Friday, 14 December 2012

Cat Power - Sun

I listened to this record once and then I was too afraid to return to it. 
When I was fifteen years old, during a Summer break that changed a lot of things for me in terms of music and film, I was looking for a cover version of Wonderwall that had been playing on the radio, and hers was one that came up. It wasn't the one I'd been looking for, but her voice was captivating enough to seek out more songs - and the one that really drew me in, the one that I played over and over again, was Nude as the News off her 1998 record What Would the Community Think. It's still my favourite, ten years later, but what has changed is that I used to want her to go back to that place, because it meant so much to me, so I overlooked the brilliance of The Greatest because apart from Hate, it seemed like such a departure from her earlier work.
Never knew love like this
The sun, the sea you and I
Never knew pain
Never knew shame
Now I know why  
cat power; cherokee
I remember when Sun was announced, years before Jukebox came out. It would be her first record of original material since The Greatest. Then came nothing for a long time (apparently, one of her friends was not happy with the original version of Sun, so she started from scratch). 
The first impression of Sun is that the core of it, the singing, the lyrics, very much resemble what came before The Greatest, but the instrumentation is much more complex compared to the early days of just one guitar (one of my favourite tracks off You Are Free is Free, one instrument after the other joins in, which makes the song seem more vulnerable, more scattered, than it would be if it only featured on instrument). Sun has electronics. Chan's voice almost seems muffled at times, just another strand of sounds within the arrangements. I find the titular track difficult to listen to, but it works for Ruin, the best song on Sun. Compared to the intense intimacy of Names (one of the most brutal and beautiful on You Are Free), the song has a political scope, a clearly articulated concern ("Bitching, complaining when some people who ain't got shit to eat [...] What are we doing?  / We're sitting on a ruin"). The piano hooks you, but it's the clarity of the lyrics, the anger, that make it clear how far Chan Marshall has come in these eight years. There are other songs deeply personal (3, 6, 9 and Always on My Own), but Sun is at its best when it tells haunting stories with a greater scope.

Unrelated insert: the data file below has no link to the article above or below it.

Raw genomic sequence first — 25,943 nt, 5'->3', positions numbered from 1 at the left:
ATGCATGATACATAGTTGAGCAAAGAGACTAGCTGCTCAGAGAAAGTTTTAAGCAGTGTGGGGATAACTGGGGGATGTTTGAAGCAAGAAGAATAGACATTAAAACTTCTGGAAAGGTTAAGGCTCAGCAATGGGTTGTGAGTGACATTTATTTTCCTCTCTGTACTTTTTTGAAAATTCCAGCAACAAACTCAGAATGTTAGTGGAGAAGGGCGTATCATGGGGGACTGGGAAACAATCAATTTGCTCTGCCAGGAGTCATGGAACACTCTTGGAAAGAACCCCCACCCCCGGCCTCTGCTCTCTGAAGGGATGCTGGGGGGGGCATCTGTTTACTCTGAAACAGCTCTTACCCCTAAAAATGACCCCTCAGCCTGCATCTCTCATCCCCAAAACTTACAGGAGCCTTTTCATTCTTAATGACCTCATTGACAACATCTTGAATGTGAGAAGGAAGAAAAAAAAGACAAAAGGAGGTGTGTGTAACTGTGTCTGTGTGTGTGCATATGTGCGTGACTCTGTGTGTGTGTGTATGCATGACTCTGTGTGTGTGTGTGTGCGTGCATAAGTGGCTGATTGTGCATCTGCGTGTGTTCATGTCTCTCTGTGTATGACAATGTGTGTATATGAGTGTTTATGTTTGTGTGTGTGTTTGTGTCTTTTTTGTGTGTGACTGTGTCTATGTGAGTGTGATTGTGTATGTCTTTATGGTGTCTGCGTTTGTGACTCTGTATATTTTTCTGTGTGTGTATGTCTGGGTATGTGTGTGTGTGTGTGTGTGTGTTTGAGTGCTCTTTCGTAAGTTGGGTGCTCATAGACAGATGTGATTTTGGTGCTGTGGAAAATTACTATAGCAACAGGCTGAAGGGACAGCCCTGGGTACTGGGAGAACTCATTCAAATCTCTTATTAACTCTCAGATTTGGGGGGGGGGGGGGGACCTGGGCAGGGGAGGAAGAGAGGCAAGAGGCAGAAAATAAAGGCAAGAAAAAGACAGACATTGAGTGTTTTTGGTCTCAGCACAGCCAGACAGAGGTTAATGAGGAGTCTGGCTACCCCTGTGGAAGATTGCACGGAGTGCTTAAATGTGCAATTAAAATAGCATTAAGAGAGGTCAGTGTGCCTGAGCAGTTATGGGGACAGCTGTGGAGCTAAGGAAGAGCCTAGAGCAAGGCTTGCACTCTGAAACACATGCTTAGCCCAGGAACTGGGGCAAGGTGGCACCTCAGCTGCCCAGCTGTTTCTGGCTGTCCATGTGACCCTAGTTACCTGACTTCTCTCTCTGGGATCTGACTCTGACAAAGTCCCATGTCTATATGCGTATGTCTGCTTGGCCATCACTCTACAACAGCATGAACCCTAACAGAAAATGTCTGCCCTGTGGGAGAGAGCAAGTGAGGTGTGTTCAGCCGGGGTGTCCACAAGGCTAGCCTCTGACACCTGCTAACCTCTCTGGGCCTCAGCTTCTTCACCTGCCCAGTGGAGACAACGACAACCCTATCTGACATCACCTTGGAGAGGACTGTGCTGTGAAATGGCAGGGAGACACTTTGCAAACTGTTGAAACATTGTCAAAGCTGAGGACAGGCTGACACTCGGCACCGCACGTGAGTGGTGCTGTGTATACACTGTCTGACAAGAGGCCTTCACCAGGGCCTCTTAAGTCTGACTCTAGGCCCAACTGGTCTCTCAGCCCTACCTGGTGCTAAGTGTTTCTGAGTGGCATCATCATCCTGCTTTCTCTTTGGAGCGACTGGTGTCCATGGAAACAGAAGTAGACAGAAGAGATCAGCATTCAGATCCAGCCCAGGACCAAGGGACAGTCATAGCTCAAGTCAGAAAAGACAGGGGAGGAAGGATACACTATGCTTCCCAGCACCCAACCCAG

I met a doctor, he want to be a dancer
I met a mother, she want to be alone
I met a preacher, he want to be sinister
I met a kid, he want to be unknown  
cat power; real life
There are the drone sounds of Human Being (a more quiet favourite), hypnotic as ever, a song about the right to choose your own life, to be angry and artistic, a beautiful take on the pursuit of happiness. 
Silent Machine is cryptic but a gorgeous driven song on its own. 
I see you, kid, You got the weight on your min
You're just trying to get by but your world is just beginning
And I know this life seems never-ending
It's up to you, It's up to you you know
It's only time, it ain't' got nothing on you
It's nothing but time, and it ain't got nothing on you
Never give away, never give away your body
Never, never give away your friends
Ever, never give away what you always wanted
Never, never ever give in 
cat power feat. iggy pop; nothing but time
Sometimes, Sun seems like it would accompany The Mountain Goats' Transcendental Youth well - it's a different take on "just stay alive". On Peace and Love, the closing song, the narrator declares that she's "a lover but I'm in it to win". Something's changed, and I can't wait to see where she goes next. 

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